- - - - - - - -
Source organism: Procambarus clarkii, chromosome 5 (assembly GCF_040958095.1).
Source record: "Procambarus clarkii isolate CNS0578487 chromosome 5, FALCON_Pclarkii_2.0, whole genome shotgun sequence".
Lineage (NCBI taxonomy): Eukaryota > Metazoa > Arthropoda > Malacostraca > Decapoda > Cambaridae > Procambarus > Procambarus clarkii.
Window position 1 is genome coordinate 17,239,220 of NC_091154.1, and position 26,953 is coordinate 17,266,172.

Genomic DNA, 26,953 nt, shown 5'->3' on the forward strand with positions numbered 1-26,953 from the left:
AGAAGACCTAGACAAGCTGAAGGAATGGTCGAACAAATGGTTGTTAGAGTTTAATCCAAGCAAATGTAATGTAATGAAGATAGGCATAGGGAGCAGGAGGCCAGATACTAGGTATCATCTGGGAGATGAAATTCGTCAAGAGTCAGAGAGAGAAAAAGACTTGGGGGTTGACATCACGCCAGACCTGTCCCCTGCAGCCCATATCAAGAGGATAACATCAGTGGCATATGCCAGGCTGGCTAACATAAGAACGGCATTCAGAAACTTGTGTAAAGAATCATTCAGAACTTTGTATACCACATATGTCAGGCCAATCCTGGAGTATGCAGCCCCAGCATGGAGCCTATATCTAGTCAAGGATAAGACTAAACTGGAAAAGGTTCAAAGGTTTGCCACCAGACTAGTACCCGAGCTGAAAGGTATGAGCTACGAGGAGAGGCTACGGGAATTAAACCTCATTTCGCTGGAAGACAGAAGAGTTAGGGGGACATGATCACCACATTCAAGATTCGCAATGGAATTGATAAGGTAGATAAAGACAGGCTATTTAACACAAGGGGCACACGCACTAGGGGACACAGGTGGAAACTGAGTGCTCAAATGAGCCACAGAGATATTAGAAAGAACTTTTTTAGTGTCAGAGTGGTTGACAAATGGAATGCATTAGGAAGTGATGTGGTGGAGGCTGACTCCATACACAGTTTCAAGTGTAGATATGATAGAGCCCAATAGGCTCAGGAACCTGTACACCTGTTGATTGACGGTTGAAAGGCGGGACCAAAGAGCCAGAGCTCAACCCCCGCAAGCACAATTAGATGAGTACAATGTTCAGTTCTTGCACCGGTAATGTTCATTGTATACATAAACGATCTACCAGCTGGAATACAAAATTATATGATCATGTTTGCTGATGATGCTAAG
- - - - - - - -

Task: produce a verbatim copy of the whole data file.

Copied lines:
Source organism: Procambarus clarkii, chromosome 5 (assembly GCF_040958095.1).
Source record: "Procambarus clarkii isolate CNS0578487 chromosome 5, FALCON_Pclarkii_2.0, whole genome shotgun sequence".
Lineage (NCBI taxonomy): Eukaryota > Metazoa > Arthropoda > Malacostraca > Decapoda > Cambaridae > Procambarus > Procambarus clarkii.
Window position 1 is genome coordinate 17,239,220 of NC_091154.1, and position 26,953 is coordinate 17,266,172.

Genomic DNA, 26,953 nt, shown 5'->3' on the forward strand with positions numbered 1-26,953 from the left:
AGAAGACCTAGACAAGCTGAAGGAATGGTCGAACAAATGGTTGTTAGAGTTTAATCCAAGCAAATGTAATGTAATGAAGATAGGCATAGGGAGCAGGAGGCCAGATACTAGGTATCATCTGGGAGATGAAATTCGTCAAGAGTCAGAGAGAGAAAAAGACTTGGGGGTTGACATCACGCCAGACCTGTCCCCTGCAGCCCATATCAAGAGGATAACATCAGTGGCATATGCCAGGCTGGCTAACATAAGAACGGCATTCAGAAACTTGTGTAAAGAATCATTCAGAACTTTGTATACCACATATGTCAGGCCAATCCTGGAGTATGCAGCCCCAGCATGGAGCCTATATCTAGTCAAGGATAAGACTAAACTGGAAAAGGTTCAAAGGTTTGCCACCAGACTAGTACCCGAGCTGAAAGGTATGAGCTACGAGGAGAGGCTACGGGAATTAAACCTCATTTCGCTGGAAGACAGAAGAGTTAGGGGGACATGATCACCACATTCAAGATTCGCAATGGAATTGATAAGGTAGATAAAGACAGGCTATTTAACACAAGGGGCACACGCACTAGGGGACACAGGTGGAAACTGAGTGCTCAAATGAGCCACAGAGATATTAGAAAGAACTTTTTTAGTGTCAGAGTGGTTGACAAATGGAATGCATTAGGAAGTGATGTGGTGGAGGCTGACTCCATACACAGTTTCAAGTGTAGATATGATAGAGCCCAATAGGCTCAGGAACCTGTACACCTGTTGATTGACGGTTGAAAGGCGGGACCAAAGAGCCAGAGCTCAACCCCCGCAAGCACAATTAGATGAGTACAATGTTCAGTTCTTGCACCGGTAATGTTCATTGTATACATAAACGATCTACCAGCTGGAATACAAAATTATATGATCATGTTTGCTGATGATGCTAAG